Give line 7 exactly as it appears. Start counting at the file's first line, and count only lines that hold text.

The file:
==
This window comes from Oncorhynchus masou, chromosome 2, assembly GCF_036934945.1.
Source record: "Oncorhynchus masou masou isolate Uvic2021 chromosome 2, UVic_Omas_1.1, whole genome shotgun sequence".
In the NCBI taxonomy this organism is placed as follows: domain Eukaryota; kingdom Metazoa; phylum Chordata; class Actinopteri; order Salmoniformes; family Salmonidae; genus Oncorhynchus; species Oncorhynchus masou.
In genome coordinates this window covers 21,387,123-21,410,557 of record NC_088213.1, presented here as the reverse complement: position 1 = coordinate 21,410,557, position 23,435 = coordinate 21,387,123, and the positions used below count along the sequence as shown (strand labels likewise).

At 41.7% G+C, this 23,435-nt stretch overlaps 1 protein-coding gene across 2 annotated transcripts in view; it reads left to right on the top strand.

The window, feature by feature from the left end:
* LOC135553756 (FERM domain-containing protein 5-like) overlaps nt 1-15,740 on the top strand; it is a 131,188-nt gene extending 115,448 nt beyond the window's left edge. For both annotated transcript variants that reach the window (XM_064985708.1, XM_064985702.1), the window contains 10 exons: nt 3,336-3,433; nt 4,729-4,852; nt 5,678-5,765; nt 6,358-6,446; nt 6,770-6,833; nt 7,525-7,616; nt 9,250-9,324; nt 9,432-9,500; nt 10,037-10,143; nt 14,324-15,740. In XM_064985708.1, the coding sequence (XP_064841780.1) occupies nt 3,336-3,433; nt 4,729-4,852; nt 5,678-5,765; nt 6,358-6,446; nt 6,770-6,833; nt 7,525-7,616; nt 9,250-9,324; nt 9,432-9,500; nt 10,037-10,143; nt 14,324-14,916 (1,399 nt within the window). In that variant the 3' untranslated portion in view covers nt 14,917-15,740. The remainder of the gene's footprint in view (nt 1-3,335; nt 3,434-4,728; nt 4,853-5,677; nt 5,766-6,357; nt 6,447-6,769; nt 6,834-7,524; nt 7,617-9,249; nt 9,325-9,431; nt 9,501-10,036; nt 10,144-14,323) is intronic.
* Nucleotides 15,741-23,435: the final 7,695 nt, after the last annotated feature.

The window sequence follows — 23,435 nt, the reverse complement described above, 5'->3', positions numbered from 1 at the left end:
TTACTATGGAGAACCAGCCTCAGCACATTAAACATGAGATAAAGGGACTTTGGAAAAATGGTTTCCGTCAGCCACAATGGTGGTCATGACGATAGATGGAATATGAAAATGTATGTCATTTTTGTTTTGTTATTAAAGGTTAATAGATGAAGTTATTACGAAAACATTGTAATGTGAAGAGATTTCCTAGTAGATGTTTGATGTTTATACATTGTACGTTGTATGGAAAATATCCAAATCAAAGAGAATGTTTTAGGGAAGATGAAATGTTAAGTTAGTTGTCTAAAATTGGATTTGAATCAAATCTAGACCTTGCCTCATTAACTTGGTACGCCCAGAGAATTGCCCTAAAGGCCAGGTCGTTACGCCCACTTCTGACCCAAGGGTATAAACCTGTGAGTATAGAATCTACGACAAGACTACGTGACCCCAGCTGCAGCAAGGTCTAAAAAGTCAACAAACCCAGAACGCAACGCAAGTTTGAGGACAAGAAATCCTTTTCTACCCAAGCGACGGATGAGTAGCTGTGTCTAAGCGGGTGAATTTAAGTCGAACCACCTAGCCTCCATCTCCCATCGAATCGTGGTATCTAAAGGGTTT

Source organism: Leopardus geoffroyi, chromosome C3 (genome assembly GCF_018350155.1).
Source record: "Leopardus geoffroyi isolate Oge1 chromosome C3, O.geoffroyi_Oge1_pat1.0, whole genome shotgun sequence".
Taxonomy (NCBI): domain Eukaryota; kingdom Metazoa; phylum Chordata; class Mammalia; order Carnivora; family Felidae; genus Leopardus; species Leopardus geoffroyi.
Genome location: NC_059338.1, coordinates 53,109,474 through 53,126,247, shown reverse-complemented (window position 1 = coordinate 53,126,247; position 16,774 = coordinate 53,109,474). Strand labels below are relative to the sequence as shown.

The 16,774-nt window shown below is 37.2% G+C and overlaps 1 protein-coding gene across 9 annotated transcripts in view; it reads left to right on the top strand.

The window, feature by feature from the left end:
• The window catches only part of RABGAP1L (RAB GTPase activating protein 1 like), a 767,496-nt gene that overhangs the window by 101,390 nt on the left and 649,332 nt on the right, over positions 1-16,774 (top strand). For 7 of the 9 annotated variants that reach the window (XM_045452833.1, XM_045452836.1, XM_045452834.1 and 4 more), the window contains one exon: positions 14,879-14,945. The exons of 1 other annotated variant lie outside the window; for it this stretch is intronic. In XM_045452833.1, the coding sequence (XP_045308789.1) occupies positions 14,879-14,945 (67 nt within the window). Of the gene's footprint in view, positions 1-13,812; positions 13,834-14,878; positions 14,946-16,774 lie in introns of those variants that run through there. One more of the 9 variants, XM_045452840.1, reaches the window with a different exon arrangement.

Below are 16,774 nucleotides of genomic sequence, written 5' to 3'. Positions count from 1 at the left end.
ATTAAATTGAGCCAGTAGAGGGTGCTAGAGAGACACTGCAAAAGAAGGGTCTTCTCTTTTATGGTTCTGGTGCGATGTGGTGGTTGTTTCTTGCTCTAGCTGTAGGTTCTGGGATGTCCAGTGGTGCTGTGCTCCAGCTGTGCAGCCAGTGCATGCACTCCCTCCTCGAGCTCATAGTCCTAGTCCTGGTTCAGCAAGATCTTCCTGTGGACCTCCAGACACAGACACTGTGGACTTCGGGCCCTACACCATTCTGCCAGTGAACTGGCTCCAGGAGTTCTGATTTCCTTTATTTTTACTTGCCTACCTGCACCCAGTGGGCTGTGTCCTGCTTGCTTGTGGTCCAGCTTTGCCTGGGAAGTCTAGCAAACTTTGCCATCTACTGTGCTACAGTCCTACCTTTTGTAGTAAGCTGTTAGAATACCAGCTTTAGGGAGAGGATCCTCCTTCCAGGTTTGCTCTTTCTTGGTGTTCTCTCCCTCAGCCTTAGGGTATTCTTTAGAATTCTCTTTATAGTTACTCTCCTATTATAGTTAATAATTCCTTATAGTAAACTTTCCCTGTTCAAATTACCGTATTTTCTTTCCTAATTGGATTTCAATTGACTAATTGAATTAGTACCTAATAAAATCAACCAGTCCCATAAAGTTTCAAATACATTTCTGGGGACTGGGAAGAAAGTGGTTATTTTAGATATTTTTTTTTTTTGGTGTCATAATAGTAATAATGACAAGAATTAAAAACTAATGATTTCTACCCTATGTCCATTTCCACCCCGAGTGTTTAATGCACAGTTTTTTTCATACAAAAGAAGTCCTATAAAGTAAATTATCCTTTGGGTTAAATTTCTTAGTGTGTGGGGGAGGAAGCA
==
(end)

* LOC135553756 (FERM domain-containing protein 5-like) overlaps nt 1-15,740 on the top strand; it is a 131,188-nt gene extending 115,448 nt beyond the window's left edge. For both annotated transcript variants that reach the window (XM_064985708.1, XM_064985702.1), the window contains 10 exons: nt 3,336-3,433; nt 4,729-4,852; nt 5,678-5,765; nt 6,358-6,446; nt 6,770-6,833; nt 7,525-7,616; nt 9,250-9,324; nt 9,432-9,500; nt 10,037-10,143; nt 14,324-15,740. In XM_064985708.1, the coding sequence (XP_064841780.1) occupies nt 3,336-3,433; nt 4,729-4,852; nt 5,678-5,765; nt 6,358-6,446; nt 6,770-6,833; nt 7,525-7,616; nt 9,250-9,324; nt 9,432-9,500; nt 10,037-10,143; nt 14,324-14,916 (1,399 nt within the window). In that variant the 3' untranslated portion in view covers nt 14,917-15,740. The remainder of the gene's footprint in view (nt 1-3,335; nt 3,434-4,728; nt 4,853-5,677; nt 5,766-6,357; nt 6,447-6,769; nt 6,834-7,524; nt 7,617-9,249; nt 9,325-9,431; nt 9,501-10,036; nt 10,144-14,323) is intronic.